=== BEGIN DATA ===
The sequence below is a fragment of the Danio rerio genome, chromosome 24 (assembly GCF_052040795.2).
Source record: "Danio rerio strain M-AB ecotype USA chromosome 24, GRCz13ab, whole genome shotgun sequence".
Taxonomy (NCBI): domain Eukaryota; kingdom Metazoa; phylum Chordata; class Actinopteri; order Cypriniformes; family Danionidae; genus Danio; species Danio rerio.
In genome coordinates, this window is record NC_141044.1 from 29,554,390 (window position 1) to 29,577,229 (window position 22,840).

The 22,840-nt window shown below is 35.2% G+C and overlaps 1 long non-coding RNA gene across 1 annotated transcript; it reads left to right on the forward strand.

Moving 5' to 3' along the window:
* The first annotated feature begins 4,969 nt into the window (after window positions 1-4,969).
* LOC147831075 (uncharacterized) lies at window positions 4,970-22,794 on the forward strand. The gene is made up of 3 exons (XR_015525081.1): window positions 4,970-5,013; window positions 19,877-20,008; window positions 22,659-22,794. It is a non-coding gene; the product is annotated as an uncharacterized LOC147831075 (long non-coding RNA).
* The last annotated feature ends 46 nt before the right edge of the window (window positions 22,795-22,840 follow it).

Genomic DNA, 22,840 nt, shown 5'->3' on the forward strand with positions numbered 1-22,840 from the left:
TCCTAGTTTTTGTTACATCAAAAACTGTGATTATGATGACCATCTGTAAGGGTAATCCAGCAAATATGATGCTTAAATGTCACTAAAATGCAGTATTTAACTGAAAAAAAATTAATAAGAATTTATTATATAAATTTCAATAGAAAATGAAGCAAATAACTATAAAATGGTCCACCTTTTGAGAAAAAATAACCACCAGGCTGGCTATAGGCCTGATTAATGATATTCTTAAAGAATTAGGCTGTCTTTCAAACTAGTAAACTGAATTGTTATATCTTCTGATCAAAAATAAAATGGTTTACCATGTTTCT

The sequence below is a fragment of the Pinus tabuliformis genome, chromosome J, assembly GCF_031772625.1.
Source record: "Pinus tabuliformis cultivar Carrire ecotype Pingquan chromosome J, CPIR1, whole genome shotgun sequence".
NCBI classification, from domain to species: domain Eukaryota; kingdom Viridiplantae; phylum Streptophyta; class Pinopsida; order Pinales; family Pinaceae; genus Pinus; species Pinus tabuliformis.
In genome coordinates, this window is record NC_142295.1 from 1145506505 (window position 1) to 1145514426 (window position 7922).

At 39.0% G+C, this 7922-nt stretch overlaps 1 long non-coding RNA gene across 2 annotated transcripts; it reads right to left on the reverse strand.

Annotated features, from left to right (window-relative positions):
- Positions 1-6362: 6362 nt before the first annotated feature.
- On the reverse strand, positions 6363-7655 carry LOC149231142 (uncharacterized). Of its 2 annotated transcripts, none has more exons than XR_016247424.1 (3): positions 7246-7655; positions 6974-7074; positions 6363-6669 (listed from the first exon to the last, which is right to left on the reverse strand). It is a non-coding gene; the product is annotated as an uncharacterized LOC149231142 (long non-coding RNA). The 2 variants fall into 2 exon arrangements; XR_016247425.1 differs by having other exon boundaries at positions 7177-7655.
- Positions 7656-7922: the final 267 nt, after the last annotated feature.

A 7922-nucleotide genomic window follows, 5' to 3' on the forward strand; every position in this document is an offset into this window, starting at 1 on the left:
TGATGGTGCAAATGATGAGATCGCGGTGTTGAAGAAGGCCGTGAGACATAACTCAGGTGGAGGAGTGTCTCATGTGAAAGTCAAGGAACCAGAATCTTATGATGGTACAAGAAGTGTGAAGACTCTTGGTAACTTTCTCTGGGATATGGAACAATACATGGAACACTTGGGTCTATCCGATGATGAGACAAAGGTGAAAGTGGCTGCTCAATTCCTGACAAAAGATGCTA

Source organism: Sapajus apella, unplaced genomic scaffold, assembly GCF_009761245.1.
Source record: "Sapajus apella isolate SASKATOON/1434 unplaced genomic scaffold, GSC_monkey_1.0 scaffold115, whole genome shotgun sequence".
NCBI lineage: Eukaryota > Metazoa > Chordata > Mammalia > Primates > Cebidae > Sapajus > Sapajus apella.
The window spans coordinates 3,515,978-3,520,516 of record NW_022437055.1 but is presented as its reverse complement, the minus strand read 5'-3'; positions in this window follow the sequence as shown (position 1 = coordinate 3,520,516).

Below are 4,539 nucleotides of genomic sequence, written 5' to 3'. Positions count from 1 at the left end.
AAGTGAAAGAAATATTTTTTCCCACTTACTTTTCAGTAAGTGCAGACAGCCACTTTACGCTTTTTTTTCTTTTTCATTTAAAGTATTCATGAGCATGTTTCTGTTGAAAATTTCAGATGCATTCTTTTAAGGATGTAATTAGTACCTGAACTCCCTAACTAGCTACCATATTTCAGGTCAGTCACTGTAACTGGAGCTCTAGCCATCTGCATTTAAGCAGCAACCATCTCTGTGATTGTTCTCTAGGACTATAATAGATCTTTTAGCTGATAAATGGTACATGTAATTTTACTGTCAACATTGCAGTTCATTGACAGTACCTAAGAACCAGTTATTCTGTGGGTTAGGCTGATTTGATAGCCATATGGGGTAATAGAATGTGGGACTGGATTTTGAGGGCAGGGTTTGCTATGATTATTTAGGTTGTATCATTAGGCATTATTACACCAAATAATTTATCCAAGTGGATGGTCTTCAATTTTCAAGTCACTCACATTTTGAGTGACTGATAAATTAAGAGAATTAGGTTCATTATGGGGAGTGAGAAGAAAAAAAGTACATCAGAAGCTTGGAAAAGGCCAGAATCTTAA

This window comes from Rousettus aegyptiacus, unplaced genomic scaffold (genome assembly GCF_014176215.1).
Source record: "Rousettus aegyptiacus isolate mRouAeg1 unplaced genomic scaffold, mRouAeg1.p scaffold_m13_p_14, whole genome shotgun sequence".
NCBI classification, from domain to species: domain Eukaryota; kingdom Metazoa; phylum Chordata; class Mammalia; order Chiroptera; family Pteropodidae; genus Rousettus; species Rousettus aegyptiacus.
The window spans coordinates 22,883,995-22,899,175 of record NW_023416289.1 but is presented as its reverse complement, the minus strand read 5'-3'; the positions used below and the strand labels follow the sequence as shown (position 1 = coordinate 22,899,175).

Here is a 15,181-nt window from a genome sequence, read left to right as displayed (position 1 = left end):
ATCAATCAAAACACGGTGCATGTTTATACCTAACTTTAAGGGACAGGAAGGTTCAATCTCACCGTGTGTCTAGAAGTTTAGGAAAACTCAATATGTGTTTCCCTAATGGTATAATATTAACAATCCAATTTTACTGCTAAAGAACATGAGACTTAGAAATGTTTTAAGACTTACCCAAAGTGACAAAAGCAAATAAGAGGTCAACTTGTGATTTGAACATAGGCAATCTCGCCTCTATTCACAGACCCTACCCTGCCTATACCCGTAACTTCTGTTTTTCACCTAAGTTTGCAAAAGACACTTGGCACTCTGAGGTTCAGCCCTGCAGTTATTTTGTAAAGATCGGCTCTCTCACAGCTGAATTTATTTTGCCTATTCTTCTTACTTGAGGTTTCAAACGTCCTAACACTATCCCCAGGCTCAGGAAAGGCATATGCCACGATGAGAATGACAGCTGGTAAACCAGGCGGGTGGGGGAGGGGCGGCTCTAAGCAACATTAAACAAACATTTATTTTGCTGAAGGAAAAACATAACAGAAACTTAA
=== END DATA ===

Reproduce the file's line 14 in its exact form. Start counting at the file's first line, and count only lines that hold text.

NCBI classification, from domain to species: domain Eukaryota; kingdom Viridiplantae; phylum Streptophyta; class Pinopsida; order Pinales; family Pinaceae; genus Pinus; species Pinus tabuliformis.